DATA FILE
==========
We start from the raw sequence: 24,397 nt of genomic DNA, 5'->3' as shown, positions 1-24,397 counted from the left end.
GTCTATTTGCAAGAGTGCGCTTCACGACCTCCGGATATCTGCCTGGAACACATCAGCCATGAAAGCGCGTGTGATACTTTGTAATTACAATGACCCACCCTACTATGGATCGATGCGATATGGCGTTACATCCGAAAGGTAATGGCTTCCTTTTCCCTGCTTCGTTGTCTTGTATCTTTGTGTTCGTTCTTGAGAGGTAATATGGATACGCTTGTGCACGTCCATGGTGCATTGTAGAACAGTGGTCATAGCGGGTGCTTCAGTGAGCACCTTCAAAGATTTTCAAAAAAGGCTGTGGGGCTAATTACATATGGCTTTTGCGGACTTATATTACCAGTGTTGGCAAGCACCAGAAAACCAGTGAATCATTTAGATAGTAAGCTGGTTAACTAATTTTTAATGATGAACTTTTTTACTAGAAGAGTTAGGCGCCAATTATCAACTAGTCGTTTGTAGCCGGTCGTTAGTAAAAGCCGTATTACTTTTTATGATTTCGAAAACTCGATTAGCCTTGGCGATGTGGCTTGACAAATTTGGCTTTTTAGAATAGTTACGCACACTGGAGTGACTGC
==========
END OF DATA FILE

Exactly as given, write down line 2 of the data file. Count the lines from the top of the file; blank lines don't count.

GTCTATTTGCAAGAGTGCGCTTCACGACCTCCGGATATCTGCCTGGAACACATCAGCCATGAAAGCGCGTGTGATACTTTGTAATTACAATGACCCACCCTACTATGGATCGATGCGATATGGCGTTACATCCGAAAGGTAATGGCTTCCTTTTCCCTGCTTCGTTGTCTTGTATCTTTGTGTTCGTTCTTGAGAGGTAATATGGATACGCTTGTGCACGTCCATGGTGCATTGTAGAACAGTGGTCATAGCGGGTGCTTCAGTGAGCACCTTCAAAGATTTTCAAAAAAGGCTGTGGGGCTAATTACATATGGCTTTTGCGGACTTATATTACCAGTGTTGGCAAGCACCAGAAAACCAGTGAATCATTTAGATAGTAAGCTGGTTAACTAATTTTTAATGATGAACTTTTTTACTAGAAGAGTTAGGCGCCAATTATCAACTAGTCGTTTGTAGCCGGTCGTTAGTAAAAGCCGTATTACTTTTTATGATTTCGAAAACTCGATTAGCCTTGGCGATGTGGCTTGACAAATTTGGCTTTTTAGAATAGTTACGCACACTGGAGTGACTGC